Bum notes

An Equal Music

Vikram Seth <em>Phoenix House, 381pp, £16.99</em>

If Vikram Seth is not writing novels then he's writing librettos, if not translations then travel books or verse. Most ambitious of all was A Suitable Boy, a masterpiece of story-telling on a Victorian scale, in which the huge sweep of the narrative was combined with a miniaturist's eye for character and detail.Yet with An Equal Music, the long-awaited and hugely hyped successor to A Suitable Boy, Seth has pulled off perhaps the greatest surprise of all: a novel so mediocre that it verges on the bad.

It is, like A Suitable Boy, a love story, but whereas in the earlier novel Seth's narrative was as convincing as it was captivating, in the new book it achieves the improbable feat of combining the worst of Jilly Cooper and Thomas Mann. Michael, the protagonist, plays second violin in a string quartet. Violinists in novels naturally have hidden depths, and in Michael's case, it is the memory of Julia, a pianist whom he abandoned ten years earlier when they were both students in Vienna. Then one day on Oxford Street he sees her through the window of a bus and eventually they renew their affair. Julia, though, is now married with a son, and almost inevitably - she being a beautiful pianist, and this being the sort of story that it is - she is becoming deaf.

It is the nature of love stories that they must be drawn from cliches. What is extraordinary, though, about An Equal Music, not to say baffling, is the way in which Seth's genius for characterisation, which in A Suitable Boy had breathed life into even the most minor characters, seems utterly to have deserted him. This is the sort of novel in which music critics call people "dear boy", agents go "mwah-mwah!" before jumping into taxis, and French girls complain how "You English are mad". Nor is the poverty of invention confined to characterisation: whole cities exist as cliches, rather in the manner of an airport novel, so that in Venice, for instance, the lovers share swooning moments in churches, while in Rochdale, Michael's hometown, his old Da's butcher's shop has - surprise, surprise - been knocked down to build a car park.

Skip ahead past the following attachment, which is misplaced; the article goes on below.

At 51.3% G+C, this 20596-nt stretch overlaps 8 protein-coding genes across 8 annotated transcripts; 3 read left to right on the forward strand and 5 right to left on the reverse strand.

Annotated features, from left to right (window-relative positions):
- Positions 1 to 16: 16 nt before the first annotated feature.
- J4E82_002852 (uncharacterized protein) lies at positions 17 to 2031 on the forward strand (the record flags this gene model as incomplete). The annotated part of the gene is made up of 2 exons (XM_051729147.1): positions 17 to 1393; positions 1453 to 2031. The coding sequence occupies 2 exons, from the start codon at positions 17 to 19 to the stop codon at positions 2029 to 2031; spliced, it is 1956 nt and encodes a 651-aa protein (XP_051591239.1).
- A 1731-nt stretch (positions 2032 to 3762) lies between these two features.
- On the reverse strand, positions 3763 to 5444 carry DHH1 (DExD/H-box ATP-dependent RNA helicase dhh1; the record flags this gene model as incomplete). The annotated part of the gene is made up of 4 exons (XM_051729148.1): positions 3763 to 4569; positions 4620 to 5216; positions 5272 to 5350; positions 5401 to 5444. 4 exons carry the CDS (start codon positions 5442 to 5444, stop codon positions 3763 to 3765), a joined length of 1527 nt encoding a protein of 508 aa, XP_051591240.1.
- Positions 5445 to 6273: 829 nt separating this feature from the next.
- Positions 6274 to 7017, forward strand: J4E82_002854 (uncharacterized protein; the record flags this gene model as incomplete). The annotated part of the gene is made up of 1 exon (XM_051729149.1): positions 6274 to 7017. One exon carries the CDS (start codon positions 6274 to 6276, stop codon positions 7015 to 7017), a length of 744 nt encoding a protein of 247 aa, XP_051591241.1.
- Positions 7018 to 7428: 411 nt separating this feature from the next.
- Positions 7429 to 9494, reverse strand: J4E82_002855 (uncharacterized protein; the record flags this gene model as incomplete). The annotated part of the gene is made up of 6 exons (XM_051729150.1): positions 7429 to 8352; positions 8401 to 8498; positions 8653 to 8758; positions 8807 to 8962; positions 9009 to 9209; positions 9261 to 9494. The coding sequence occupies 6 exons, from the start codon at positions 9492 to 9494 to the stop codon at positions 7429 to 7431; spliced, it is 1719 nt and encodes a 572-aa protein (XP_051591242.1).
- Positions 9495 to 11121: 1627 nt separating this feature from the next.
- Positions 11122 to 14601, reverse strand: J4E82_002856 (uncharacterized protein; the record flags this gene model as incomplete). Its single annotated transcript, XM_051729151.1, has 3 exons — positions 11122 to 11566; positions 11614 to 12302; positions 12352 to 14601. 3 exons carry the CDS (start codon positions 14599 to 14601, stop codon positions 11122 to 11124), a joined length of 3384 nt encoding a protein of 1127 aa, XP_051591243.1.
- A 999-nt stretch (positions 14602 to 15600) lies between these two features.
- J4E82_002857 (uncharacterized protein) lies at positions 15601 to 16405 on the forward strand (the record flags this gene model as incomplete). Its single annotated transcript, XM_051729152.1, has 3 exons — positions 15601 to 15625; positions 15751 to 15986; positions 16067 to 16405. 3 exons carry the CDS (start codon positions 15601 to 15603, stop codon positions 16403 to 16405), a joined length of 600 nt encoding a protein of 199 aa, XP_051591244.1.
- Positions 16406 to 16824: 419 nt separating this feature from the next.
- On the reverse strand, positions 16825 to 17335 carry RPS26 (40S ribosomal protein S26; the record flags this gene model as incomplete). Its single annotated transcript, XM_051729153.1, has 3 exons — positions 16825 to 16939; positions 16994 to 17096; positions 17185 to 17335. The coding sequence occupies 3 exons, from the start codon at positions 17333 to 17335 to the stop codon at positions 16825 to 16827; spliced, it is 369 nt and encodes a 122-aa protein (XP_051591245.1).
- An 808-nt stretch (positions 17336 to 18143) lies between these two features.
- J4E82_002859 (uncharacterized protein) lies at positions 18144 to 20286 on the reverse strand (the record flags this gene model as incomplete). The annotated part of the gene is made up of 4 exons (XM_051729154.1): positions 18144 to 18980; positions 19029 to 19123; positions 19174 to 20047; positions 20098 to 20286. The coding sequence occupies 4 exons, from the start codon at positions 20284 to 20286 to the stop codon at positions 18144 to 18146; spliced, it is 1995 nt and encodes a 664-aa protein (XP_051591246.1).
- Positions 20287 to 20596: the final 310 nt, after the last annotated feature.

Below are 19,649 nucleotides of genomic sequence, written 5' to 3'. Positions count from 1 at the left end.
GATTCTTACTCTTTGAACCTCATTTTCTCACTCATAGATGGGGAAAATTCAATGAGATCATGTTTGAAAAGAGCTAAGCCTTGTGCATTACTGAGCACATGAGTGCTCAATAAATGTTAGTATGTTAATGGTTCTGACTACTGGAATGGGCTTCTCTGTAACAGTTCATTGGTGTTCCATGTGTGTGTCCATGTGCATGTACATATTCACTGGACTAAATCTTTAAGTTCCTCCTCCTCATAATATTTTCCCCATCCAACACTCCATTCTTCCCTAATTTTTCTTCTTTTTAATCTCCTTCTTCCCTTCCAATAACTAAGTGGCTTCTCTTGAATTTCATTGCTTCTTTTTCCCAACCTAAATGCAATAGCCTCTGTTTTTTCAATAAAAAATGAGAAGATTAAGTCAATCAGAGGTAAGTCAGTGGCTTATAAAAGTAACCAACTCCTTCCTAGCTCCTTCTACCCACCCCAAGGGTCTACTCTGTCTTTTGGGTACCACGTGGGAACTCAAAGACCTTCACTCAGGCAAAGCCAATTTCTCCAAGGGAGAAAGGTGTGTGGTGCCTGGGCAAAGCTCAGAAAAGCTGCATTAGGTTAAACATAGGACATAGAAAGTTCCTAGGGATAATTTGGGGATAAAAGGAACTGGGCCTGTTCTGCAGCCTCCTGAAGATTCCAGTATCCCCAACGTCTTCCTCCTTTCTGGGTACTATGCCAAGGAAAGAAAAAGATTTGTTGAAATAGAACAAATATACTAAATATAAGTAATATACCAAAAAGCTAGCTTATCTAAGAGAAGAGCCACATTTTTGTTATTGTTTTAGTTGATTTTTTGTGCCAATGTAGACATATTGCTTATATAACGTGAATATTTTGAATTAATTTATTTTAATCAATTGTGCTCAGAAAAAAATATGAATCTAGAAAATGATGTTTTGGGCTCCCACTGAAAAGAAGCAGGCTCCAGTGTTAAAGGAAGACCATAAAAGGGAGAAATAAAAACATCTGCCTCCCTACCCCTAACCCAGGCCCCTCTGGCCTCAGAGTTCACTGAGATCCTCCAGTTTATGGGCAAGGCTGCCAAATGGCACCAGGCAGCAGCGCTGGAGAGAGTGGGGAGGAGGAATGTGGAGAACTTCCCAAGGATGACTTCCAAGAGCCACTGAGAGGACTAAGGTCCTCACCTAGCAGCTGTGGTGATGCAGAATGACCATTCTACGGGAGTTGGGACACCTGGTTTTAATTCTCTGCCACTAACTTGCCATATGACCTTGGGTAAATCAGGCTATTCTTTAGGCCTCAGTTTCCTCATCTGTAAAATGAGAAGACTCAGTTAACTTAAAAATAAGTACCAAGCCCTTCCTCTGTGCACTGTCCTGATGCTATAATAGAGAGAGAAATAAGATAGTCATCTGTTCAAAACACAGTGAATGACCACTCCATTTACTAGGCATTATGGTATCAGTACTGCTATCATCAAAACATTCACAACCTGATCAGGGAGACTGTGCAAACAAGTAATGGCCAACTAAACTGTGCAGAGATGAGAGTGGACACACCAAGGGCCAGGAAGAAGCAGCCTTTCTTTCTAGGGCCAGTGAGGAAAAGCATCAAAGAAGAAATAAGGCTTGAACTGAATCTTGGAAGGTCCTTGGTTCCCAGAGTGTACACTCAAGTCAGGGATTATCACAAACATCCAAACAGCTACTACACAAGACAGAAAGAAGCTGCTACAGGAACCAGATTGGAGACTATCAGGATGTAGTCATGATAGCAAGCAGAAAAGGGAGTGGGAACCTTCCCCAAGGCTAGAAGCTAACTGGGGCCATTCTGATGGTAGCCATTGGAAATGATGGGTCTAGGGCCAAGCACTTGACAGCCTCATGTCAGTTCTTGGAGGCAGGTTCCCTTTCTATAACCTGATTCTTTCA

As a narrator, Michael's etiolated style of description and dialogue veils a romanticism of the most conventional kind. Indeed his repressed emotions, rather like the dingy London he inhabits, seem almost to belong to a different era altogether; perhaps the novel would have been more effective if Seth had, as in A Suitable Boy, set it in the 1950s. There is certainly more than a touch of Brief Encounter to the story, even down to the constant soaring of classical music in the background.

Nothing so 20th century as Rachmaninov for Michael, though. Playing Bach with the other members of the quartet, he describes how "our synchronous visions merge, and we are one; with each other, with the world, and with that long-dispersed being whose force we receive through the shape of his annotated vision and the single swift-flowing syllable of his name". This is the very essence of the romantic vision, a head-on attempt to render what is by definition unrenderable; and it reflects Michael's own unconquerable conviction that opposites can indeed be dissolved: that there is, in the words of John Donne that provide the title, "One equal music, no fears nor hopes, but one equal possession".

Yet what might seem fitting when applied to the splendours of the great romantic composers can seem a little highblown when applied to an adulterous affair in W2. Maybe only a novelist brought up in a very different tradition of transcendence would even think to attempt it. But boldness is no guarantee of success: as it stands, especially in the context of Seth's remarkable talent, An Equal Music must be ranked as a huge disappointment.

This article first appeared in the 03 May 1999 issue of the New Statesman, The NS Essay - This country is not so special